As businesses continue to navigate the various challenges posed by the COVID-19 pandemic, including supply chain shortages, many are asking not only whether they can seek relief from performance through force majeure clauses, but also whether these disruptions could trigger business interruption insurance. Unfortunately, the answers are not straightforward.
Force majeure contract provisions relieve contracting parties from liability for failing to perform contractual obligations due to circumstances beyond their control. A well-drafted force majeure clause should contain four essential elements: an identifiable triggering event; the effect of the triggering event on contract performance; the effect of the triggering event on contractual obligations; and a notice requirement. Traditionally, force majeure litigation focused on identifying the triggering event that caused non-performance and whether that event was specifically enumerated within the language of the contract. Courts strictly construed contract language applying a narrow interpretation to force majeure clauses, including strict interpretation of the “catch-all” language contained within the clause. If the triggering event was not specifically enumerated within the contract itself, relief from liability was not generally afforded.
The Context Of COVID-19
In the context of COVID-19, a majority of courts have undeniably identified COVID-19 as a force majeure triggering event. However, relief from contract liability is not automatic. Post-COVID, trending litigation no longer focuses on the facts and circumstances surrounding a triggering event, but rather the effects of triggering the force majeure clause itself. This has forced the judiciary to revisit the interpretation of force majeure provisions particularly within the context of analysing the “catch-all” language in the clause.
Although the traditionally narrow approach to force majeure invocation remains, some courts have provided contractual relief by interpreting boilerplate “catch-all” language to allow triggering events not specifically enumerated within the contract. Absent a contract requiring “strict impossibility” as the standard for non-performance, some states have afforded full or partial contractual performance relief by encompassing COVID-19 as an enumerated triggering event contemplated by the parties’ inclusion of “catch-all” language in a force majeure clause. If the invoking party can establish causation and is successful in proving that the requested relief was contemplated by the parties at the time of contracting, courts, in light of COVID-19, have afforded some relief from contractual performance.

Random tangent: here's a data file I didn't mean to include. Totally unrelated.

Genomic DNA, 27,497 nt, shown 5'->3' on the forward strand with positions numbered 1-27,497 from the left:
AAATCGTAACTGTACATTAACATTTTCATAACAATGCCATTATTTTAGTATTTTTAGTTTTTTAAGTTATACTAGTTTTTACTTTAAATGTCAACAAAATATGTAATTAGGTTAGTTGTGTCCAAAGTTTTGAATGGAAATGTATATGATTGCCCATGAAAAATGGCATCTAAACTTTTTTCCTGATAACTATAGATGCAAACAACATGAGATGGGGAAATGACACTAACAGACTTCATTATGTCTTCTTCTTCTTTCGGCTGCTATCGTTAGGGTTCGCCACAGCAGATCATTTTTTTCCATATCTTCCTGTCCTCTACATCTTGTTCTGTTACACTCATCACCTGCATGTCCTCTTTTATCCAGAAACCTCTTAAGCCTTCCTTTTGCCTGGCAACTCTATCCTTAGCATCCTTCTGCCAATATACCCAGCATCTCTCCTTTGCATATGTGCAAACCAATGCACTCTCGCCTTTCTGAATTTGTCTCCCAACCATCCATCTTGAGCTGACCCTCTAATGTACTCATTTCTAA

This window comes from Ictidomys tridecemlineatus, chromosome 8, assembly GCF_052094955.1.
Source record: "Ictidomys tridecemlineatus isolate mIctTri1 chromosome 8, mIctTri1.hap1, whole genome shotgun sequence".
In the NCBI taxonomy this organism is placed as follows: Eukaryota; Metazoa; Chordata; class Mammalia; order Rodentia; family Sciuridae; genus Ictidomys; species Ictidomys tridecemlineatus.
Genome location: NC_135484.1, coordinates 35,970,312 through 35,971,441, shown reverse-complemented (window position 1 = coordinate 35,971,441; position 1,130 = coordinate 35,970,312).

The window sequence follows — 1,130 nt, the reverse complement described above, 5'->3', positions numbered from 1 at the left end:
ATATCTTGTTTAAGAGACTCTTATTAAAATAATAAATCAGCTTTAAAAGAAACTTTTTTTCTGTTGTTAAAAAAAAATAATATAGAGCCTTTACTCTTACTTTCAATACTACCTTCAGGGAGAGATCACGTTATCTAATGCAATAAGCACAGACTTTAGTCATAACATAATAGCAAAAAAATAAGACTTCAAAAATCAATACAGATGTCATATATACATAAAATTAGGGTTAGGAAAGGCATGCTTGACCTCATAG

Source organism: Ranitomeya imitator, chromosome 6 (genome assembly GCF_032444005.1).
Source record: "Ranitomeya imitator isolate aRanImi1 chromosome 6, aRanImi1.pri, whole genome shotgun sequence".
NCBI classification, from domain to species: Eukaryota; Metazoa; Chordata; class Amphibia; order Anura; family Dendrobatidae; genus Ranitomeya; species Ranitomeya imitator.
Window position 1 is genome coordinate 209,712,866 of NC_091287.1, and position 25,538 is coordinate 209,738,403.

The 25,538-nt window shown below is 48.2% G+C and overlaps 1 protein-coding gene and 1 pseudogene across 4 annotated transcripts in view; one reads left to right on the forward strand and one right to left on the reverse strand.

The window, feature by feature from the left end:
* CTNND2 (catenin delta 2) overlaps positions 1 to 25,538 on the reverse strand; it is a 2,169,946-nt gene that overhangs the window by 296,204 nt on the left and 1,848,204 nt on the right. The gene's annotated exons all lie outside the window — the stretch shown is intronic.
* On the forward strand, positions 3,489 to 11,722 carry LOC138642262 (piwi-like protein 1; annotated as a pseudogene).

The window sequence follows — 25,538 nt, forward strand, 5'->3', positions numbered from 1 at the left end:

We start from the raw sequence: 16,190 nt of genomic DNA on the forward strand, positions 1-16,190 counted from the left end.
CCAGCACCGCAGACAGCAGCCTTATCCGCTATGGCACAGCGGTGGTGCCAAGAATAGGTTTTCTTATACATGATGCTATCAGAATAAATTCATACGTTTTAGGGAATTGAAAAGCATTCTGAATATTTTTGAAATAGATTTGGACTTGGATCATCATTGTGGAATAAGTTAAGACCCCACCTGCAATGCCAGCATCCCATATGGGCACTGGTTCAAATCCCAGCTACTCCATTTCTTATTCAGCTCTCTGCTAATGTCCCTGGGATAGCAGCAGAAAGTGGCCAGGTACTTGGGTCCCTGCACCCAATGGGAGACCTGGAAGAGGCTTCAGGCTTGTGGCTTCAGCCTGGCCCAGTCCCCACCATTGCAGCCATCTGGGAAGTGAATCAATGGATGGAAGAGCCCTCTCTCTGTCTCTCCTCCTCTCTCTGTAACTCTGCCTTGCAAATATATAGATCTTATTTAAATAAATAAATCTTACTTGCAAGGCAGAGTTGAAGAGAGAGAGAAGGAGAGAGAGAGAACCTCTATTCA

Future Business Interruption
Obtaining contractual relief from liability is a success in the courtroom; however, it may also be a forecast for future business interruption. When faced with business interruption, a company will turn to its Commercial Business Interruption insurance carrier to help bridge the revenue gap until it can recover from the disrupting event. One hurdle to a successful claim is the requirement that business disruption is caused by a “direct physical loss.” The question, then, is whether COVID-19 can cause the “direct physical loss” required by business interruption policies, and the results are mixed.
Insurers have argued that COVID-19 related business losses are not covered by commercial policies because physical alteration or structural damage is required to trigger coverage – and that type of “physical loss” cannot be caused by the coronavirus. Many courts have agreed. As one court put it, the coronavirus “damages lungs. It doesn’t damage printing presses.” Although rulings vary by jurisdiction, to date four Federal Circuit Courts (Eighth, Eleventh, Sixth, and Ninth Circuits) have ruled in favour of insurers on COVID-19 business interruption claims.
While initial court cases overwhelmingly upheld coverage denials, a minority of courts across the country, including Minnesota, Missouri, Virginia, and North Carolina have agreed with policyholders that COVID-19 can cause the “physical loss” required by policies to trigger coverage. The difference in these rulings lies not in the approach, but in jurisdictional interpretations of the physical loss requirement. These jurisdictions have analogised the danger of COVID-19 to cases where coverage was upheld when asbestos, toxic air particles, or noxious gas rendered a property uninhabitable or dangerous because of non-structural sources.
As businesses continue to look forward, they should carefully consider how the coronavirus could impact contractual obligations in the future. This includes forethought to contract performance in the face of impossibility or impractically. Additionally, businesses should carefully consider the coverage offered by their insurance carrier to determine if the security they seek is in fact contemplated by their policy. At present, more than fourteen jurisdictions have provided guidance on the interpretation of force majeure clauses within the context of COVID-19, and virtually all jurisdictions have addressed claims arising out of business interruption insurance denials. Cases will undoubtedly continue to develop and case law will evolve, along with the virus.
About the authors:
Johanna Sheehe, Esq. is a litigator at Sheehe & Associates, P.A. Her practice comprises commercial litigation, insurance defence, and equine law in state and federal courts throughout the State of Florida. Ms Sheehe can be reached via email at email@example.com.
Thasaian Jordan, Esq. serves as the Managing Attorney at the Jordan Legal Group. She advises businesses and individuals on a wide range of corporate, insurance and estate-planning matters. MS Jordan can be reached via email at firstname.lastname@example.org.